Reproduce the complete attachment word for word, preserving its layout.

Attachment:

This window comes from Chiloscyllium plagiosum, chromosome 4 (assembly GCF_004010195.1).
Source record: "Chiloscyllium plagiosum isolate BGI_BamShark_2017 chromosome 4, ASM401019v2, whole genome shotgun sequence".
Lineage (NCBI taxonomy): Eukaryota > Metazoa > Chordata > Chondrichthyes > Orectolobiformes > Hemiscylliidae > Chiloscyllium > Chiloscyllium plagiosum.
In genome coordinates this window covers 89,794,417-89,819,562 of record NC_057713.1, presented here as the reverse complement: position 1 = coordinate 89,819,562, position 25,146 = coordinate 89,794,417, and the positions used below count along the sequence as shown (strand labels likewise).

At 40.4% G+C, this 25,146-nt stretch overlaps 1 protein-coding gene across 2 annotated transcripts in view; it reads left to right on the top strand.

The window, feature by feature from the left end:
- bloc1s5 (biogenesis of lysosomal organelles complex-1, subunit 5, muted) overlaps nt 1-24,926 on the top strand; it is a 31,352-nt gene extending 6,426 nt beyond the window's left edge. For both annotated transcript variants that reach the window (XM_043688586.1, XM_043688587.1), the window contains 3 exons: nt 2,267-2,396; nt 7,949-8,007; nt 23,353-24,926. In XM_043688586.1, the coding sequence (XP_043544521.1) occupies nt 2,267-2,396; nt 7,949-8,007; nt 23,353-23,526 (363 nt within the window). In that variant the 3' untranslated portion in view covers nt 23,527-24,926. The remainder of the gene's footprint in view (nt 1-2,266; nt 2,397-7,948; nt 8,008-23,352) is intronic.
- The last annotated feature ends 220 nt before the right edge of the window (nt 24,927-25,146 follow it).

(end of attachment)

This window comes from Chiloscyllium plagiosum, chromosome 4 (assembly GCF_004010195.1).
Source record: "Chiloscyllium plagiosum isolate BGI_BamShark_2017 chromosome 4, ASM401019v2, whole genome shotgun sequence".
Lineage (NCBI taxonomy): Eukaryota > Metazoa > Chordata > Chondrichthyes > Orectolobiformes > Hemiscylliidae > Chiloscyllium > Chiloscyllium plagiosum.
In genome coordinates this window covers 89,794,417-89,819,562 of record NC_057713.1, presented here as the reverse complement: position 1 = coordinate 89,819,562, position 25,146 = coordinate 89,794,417, and the positions used below count along the sequence as shown (strand labels likewise).

At 40.4% G+C, this 25,146-nt stretch overlaps 1 protein-coding gene across 2 annotated transcripts in view; it reads left to right on the top strand.

The window, feature by feature from the left end:
- bloc1s5 (biogenesis of lysosomal organelles complex-1, subunit 5, muted) overlaps nt 1-24,926 on the top strand; it is a 31,352-nt gene extending 6,426 nt beyond the window's left edge. For both annotated transcript variants that reach the window (XM_043688586.1, XM_043688587.1), the window contains 3 exons: nt 2,267-2,396; nt 7,949-8,007; nt 23,353-24,926. In XM_043688586.1, the coding sequence (XP_043544521.1) occupies nt 2,267-2,396; nt 7,949-8,007; nt 23,353-23,526 (363 nt within the window). In that variant the 3' untranslated portion in view covers nt 23,527-24,926. The remainder of the gene's footprint in view (nt 1-2,266; nt 2,397-7,948; nt 8,008-23,352) is intronic.
- The last annotated feature ends 220 nt before the right edge of the window (nt 24,927-25,146 follow it).